Taoiseach and prime minister leave empty-handed
When it was announced that Leo Varadkar and Theresa May would be visiting Stormont on Monday, there was a sense of anticipation - fuelled by positive noises the previous Friday - that a deal could be finally in the offing.
In the event, the two premiers left empty handed, leaving a bemused public wondering why they were even there.
It is not the first time we have seen the leaders of the Irish and British governments arrive with some fanfare only to slink away with nothing to show for their visit.
Enda Kenny and David Cameron were put in an embarrassing position in 2014 and it seems the lessons of that sorry episode have not been learned.
It is not clear who thought it was a good idea to bring Mr Varadkar and Mrs May to Belfast on Monday.
Expectations of an imminent deal were downplayed by the DUP, with Arlene Foster yesterday describing the presence of the premiers as a 'bit of a distraction.'
She added that the two governments had been told in advance that 'the deal wasn't done.'
The taoiseach and prime minister are entitled to feel disappointed and frustrated at this point in the protracted talks process.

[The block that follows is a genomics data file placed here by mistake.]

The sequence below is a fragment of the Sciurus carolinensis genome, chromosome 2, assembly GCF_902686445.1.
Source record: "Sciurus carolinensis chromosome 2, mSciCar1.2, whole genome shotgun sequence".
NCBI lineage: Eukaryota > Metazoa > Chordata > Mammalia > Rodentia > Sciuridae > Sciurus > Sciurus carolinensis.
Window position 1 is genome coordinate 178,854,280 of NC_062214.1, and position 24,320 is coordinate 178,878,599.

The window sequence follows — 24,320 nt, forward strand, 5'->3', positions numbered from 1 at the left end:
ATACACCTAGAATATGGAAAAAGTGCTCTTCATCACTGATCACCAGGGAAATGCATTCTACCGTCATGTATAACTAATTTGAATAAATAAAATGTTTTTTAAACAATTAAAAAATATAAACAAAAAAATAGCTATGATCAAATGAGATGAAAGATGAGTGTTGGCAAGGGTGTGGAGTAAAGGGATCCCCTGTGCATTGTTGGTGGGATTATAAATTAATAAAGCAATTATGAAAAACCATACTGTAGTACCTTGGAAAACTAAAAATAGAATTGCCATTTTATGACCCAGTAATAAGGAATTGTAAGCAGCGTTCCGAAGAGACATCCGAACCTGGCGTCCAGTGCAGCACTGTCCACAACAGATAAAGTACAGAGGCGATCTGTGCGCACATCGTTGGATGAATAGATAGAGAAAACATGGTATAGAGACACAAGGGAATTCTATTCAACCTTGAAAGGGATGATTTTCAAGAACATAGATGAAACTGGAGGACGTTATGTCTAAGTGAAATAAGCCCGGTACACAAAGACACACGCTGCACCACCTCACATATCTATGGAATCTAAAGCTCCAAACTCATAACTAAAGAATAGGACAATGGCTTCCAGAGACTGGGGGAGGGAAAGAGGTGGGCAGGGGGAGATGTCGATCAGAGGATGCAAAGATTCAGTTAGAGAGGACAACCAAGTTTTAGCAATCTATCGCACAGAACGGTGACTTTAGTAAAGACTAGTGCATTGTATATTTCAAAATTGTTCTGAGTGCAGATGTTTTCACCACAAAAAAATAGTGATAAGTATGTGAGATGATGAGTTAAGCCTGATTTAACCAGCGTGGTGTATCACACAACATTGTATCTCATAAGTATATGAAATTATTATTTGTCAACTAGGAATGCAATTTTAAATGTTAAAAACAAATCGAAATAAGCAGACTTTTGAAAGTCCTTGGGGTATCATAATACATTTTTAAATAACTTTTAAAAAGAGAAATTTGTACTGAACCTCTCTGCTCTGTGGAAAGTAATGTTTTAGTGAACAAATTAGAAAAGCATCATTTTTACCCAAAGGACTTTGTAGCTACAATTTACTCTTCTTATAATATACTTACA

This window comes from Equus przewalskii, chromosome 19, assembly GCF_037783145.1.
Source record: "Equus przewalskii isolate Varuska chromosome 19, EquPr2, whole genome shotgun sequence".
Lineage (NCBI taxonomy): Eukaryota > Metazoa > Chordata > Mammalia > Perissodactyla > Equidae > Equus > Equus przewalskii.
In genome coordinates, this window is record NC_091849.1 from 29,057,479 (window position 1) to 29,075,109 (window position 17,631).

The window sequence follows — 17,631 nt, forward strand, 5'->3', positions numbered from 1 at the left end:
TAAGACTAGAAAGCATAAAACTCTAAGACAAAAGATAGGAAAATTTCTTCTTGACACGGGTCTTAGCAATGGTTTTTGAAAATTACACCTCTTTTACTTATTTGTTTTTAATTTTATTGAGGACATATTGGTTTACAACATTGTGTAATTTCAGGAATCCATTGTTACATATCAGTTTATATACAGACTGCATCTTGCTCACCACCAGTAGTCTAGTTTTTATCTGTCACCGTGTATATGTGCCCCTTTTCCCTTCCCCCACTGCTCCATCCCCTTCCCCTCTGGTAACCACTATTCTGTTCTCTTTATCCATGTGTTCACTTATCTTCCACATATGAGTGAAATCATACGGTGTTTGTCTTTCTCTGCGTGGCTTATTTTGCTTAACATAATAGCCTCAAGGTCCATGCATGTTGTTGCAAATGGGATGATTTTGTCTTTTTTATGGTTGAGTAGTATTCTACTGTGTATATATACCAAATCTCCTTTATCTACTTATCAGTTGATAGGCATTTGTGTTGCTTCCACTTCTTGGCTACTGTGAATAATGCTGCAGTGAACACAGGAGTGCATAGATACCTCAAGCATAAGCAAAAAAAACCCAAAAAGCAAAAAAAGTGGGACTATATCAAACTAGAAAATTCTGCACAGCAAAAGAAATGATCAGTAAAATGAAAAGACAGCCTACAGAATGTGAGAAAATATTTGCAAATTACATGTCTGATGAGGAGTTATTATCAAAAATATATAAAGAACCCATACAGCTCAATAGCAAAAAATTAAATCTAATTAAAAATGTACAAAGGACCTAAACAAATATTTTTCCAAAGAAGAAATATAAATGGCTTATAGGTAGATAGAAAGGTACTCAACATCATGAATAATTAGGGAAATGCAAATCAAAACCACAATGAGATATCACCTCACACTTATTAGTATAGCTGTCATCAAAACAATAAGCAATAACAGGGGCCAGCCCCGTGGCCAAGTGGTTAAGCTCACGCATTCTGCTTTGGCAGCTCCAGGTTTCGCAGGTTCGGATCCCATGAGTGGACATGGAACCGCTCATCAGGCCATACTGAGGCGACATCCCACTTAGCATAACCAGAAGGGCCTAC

The wider public will share their exasperation, particularly as there was a growing sense that a deal was imminent.
Hopes that Sinn Féin and the DUP may reach agreement this week have now been dampened with Mrs Foster talking in terms of 'a couple of weeks' or even months.
Whether that is a true reflection of the current situation is hard to say as little firm information is making its way into the public domain although it was significant that the DUP dispelled some of the speculation about what might be included in legislation around the Irish language.
That sounds as though she is preparing her supporters for some sort of move on the Irish language but when that might happen is anyone's guess.